John in Massachusetts: “That is a universal rule for skiing, and it is mind-boggling to me that this took 2.5 years to be settled.”
Joel in Washington: “As a ski instructor, Walker should have been more aware of the associated risks than most. Skiing, much like motorcycle racing, flying, and SCUBA diving (ALL of which I’ve enjoyed over the years) have inherent risks. When one participates in an activity such as skiing, one MUST assume responsibility for potential injury. If I drive too fast down an apparently empty street and run over a child, am I then entitled to sue the child and his or her family for damage to my vehicle, driving record, or health? I think not. Further, if Ms. Walker cared that much about her ‘modeling career,’ she should have taken more care to avoid activities that might hurt her chances.”
Pete in Georgia: “The verdict trial shows a refreshing breath of common sense. Justice would be well-served if Walker were ordered by the court to pay at least 95% of the Lowrys’ attorney fees.”
Craig, “an expert skier and a plaintiff’s trial lawyer from Philadelphia”: “Your highlight and a ‘analysis’ of the story is incredibly stupid. I must assume you are not a skier and know nothing about the law. First, the uphill skier always has the ‘right of way’. Anyone traversing a slope must always look up the hill before attempting to cross. Second, skiing fast & going ‘airborne’ are part of skiing, particularly on an expert slope which appears empty. Assuming she had satisfied herself that the ‘coast was clear’ the uphill skier was entitled to proceed as described. She would not be deemed an ‘out of control’ skier if once justifiably airborne, the downhill skier emerges from the side into her path. As between the two skiers, it is more probable that the younger girl attempting to cross the slope did so (a) without looking; (b) miscalculated the speed of the uphill skier; or (c) could not see the uphill skier because of a sudden and dramatic change in the pitch of the slope.”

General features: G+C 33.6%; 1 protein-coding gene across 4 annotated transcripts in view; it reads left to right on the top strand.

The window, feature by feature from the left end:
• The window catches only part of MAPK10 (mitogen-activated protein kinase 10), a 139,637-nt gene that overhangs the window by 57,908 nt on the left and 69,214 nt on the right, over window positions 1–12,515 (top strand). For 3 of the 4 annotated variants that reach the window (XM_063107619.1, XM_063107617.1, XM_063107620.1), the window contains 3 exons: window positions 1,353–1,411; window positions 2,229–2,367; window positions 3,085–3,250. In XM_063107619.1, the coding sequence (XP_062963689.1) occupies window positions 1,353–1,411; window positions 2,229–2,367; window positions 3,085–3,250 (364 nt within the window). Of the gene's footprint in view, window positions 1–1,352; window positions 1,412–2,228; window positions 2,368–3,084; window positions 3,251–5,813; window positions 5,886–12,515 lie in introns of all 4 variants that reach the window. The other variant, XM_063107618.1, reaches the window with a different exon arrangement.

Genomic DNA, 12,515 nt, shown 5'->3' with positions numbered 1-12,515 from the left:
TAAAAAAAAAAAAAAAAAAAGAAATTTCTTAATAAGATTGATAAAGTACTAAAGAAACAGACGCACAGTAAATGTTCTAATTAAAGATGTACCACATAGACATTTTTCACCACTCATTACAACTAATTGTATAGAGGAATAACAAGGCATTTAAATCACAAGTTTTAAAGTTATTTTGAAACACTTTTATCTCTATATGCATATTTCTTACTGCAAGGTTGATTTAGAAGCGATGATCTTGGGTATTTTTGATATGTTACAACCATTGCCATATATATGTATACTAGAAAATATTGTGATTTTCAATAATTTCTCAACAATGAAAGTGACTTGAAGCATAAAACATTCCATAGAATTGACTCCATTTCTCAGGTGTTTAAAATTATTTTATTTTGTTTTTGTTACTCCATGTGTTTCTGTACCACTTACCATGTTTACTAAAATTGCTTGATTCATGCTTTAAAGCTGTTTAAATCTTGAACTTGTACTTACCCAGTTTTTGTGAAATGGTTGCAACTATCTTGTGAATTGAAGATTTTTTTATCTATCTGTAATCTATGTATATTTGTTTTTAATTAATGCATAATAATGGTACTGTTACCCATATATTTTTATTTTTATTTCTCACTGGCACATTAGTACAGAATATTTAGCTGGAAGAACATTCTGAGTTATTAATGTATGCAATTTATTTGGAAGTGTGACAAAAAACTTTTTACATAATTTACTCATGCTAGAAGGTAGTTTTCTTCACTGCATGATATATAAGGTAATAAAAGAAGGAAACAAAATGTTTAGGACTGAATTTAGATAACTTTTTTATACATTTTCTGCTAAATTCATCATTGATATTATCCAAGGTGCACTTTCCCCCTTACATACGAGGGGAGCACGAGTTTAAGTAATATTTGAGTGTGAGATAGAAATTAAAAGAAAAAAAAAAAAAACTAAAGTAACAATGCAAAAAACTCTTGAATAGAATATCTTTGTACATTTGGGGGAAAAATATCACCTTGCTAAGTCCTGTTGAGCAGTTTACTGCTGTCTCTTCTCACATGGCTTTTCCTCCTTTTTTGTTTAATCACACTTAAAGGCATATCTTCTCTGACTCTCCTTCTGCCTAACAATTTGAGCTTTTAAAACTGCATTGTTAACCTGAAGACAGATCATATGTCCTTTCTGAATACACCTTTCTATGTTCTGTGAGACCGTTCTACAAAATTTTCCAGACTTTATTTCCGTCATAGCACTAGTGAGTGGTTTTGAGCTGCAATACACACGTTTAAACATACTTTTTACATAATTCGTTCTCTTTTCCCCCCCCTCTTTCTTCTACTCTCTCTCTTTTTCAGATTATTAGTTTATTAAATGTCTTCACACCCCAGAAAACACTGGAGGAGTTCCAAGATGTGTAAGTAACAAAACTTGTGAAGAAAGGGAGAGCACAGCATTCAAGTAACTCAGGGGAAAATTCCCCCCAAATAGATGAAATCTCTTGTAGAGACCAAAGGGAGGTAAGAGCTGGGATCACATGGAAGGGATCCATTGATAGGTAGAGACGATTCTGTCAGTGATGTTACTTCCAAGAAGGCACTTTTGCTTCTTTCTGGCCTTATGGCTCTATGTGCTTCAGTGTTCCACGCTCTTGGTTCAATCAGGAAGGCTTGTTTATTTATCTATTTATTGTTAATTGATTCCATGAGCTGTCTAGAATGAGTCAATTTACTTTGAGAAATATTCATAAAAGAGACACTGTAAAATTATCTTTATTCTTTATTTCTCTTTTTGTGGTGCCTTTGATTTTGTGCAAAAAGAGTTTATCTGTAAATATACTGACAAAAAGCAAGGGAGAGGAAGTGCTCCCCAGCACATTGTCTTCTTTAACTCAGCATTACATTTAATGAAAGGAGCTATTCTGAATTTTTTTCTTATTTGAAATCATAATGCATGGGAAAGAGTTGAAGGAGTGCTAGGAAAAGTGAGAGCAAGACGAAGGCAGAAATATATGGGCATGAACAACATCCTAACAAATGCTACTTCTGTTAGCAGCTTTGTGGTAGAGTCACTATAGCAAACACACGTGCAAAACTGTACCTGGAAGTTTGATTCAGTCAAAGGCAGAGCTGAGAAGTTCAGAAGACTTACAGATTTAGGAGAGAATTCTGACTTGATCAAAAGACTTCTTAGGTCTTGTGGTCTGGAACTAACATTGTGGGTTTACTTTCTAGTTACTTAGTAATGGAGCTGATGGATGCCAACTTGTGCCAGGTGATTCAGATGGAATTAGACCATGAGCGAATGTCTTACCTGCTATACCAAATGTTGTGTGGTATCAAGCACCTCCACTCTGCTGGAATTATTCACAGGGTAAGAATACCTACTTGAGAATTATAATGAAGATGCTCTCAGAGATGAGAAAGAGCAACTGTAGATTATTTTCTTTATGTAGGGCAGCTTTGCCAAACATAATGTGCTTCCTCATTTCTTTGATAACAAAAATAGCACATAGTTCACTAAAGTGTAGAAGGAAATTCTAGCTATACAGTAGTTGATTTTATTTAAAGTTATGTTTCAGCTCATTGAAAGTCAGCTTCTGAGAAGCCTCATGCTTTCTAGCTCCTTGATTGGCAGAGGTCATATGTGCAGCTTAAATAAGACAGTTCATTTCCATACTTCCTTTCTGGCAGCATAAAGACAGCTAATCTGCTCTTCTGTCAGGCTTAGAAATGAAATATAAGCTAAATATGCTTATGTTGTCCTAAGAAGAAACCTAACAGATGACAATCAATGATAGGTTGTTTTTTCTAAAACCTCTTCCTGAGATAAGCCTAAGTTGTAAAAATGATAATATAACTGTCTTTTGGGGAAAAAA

Apparently a lot of us are “incredibly stupid” for thinking the very-well-established Responsibility Code actually means something, and that people below are supposed to have eyes in the backs of their heads so they can see the skiers bearing down behind them, in mid-air no less. We can be satisfied that at least the jury got it right.
Rodrigo in Brazil: “As a foreigner, most of the cases presented in your Stella Awards emails amaze me tremendously. But I do have something to say as a compliment to you guys in the U.S.: even a case as ridiculous as this one got heard in two and a half years. Here in Brazil, even the most urgent and important cases take five or more years to get heard. It is really a pity that Americans are wasting their court efficiency in lawsuits that absurd.”